Monday, June 10, 2013

(BN) Japanese Stock Futures Surge After U.S. Jobs Data; Yen Declines

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Japanese Stock Futures Surge After U.S. Jobs Data; Yen Declines
2013-06-09 23:54:38.326 GMT


By Glenys Sim and Yoshiaki Nohara
June 10 (Bloomberg) -- Japanese stock futures rose after a
report showed the U.S. added more workers than expected, while
the yen weakened. Copper fell with Australia's dollar as trade
data in China trailed estimates.
Nikkei 225 contracts traded in Singapore and Osaka jumped
more than 4 percent after Japanese markets closed on June 7.
Standard & Poor's 500 Index futures slid 0.1 percent today after
the benchmark gained 1.3 percent on June 7, the biggest daily
advance since April. The yen and Australia's dollar both fell
0.7 percent as of 8:40 a.m. in Tokyo. Copper futures in New York
sank 1.3 percent.
American employers took on 175,000 workers in May, beating
the 163,000 median forecast in a Bloomberg survey. China's
industrial production rose a less-than-forecast 9.2 percent
while the nation's export gains were at a 10-month low and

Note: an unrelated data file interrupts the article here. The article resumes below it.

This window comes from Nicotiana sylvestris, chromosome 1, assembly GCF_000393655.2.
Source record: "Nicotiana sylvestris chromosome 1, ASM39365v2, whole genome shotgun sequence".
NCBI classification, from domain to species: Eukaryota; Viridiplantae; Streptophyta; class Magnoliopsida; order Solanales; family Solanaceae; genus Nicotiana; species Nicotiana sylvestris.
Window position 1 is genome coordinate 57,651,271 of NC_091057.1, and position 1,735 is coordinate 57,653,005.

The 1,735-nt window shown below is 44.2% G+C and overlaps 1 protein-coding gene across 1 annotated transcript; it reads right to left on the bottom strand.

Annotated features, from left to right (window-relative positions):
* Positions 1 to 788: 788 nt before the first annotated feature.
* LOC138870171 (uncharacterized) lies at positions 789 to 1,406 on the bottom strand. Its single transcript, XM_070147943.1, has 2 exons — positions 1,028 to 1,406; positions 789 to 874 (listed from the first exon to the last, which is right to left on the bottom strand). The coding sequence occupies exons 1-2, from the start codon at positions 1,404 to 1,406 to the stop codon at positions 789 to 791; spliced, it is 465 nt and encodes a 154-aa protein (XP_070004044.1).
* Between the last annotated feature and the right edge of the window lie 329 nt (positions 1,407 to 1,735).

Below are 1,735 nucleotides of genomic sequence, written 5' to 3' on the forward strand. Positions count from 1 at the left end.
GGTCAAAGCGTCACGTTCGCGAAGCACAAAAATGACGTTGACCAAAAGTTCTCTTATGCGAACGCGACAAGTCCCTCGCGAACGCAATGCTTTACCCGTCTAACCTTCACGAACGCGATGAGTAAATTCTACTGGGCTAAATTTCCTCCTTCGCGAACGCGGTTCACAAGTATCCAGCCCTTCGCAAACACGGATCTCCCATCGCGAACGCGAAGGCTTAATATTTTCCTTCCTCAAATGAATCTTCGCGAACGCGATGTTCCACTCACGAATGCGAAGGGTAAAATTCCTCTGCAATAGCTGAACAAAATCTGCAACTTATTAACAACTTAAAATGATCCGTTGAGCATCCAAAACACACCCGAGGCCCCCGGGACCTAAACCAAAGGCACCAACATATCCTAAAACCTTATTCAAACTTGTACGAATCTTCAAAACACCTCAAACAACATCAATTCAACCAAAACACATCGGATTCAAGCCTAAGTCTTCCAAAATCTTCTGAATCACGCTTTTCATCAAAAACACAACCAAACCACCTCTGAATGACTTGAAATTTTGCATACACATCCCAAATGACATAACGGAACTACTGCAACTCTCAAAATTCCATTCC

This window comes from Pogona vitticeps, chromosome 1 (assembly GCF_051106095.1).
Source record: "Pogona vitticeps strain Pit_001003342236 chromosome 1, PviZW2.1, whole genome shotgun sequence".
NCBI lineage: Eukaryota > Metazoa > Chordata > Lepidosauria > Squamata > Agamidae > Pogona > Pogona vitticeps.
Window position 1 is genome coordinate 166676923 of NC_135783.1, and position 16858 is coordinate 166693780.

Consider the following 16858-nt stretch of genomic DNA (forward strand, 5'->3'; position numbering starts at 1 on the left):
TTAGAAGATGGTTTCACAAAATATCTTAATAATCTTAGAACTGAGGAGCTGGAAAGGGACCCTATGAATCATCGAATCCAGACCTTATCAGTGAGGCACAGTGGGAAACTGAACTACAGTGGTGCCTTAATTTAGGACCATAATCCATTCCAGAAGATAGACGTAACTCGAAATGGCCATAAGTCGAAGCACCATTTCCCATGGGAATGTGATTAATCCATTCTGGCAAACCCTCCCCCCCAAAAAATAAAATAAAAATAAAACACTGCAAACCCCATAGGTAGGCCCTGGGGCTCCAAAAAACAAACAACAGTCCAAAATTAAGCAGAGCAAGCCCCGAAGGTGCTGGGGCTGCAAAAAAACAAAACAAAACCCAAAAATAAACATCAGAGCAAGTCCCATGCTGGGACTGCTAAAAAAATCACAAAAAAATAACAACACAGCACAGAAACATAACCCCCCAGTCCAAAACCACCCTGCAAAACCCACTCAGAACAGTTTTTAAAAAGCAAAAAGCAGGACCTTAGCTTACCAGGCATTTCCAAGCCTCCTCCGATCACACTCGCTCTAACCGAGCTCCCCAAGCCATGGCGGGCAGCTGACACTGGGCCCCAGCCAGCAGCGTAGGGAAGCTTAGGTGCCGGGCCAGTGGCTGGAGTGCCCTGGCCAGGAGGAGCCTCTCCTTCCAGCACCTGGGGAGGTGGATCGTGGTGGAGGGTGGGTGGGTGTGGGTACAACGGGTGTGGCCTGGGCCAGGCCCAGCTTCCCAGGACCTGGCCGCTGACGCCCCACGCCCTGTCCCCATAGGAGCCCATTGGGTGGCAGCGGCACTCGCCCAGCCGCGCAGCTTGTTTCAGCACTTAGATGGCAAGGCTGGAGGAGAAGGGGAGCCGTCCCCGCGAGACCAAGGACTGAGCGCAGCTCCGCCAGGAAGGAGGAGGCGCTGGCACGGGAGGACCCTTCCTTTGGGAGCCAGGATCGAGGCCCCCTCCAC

imports dropped, data released over the weekend show. Japan's
Government Pension Investment Fund said June 7 it will sell
bonds to buy equities, and the Bank of Japan starts a two-day
meeting today.
The Nikkei 225 "will be up 2 to 3 percent and it will go
from there," Khiem Do, head of Asian multi-asset strategy at
Baring Asset Management, which oversees about $51 billion, said
in a phone interview from Hong Kong. "The yen weakened, the
U.S. market is strong and there's a lot of newsflow from Abe-
san, which are quite positive for the stock market. All that
combined should be quite positive for the Nikkei."
Stock markets in China and Australia are closed today for
public holidays. The New Zealand dollar declined 0.5 percent to
78.54 U.S. cents.
Fixed-asset investment growth in China slowed and new yuan
loans declined while factory-gate prices fell, the data showed.
Export gains were at a 10-month low and imports dropped after a
crackdown on fake trade invoices.
"The China train is hardly derailing, but it does seem to
be running out of puff somewhat for the moment," Sharon
Zollner, a senior economist at ANZ Bank New Zealand Ltd. in
Wellington, wrote in a note to clients today.


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--With assistance from Luzi Ann Javier in Singapore and Yuki
Yamaguchi in 東京. Editors: Sarah McDonald, James Poole

To contact the reporters on this story:
Glenys Sim in Singapore at +65-6311-2466 or
gsim4@bloomberg.net;
Yoshiaki Nohara in Tokyo at +81-3-3201-7446 or
ynohara1@bloomberg.net

To contact the editor responsible for this story:
Nick Gentle at +852-2977-6545 or
ngentle2@bloomberg.net

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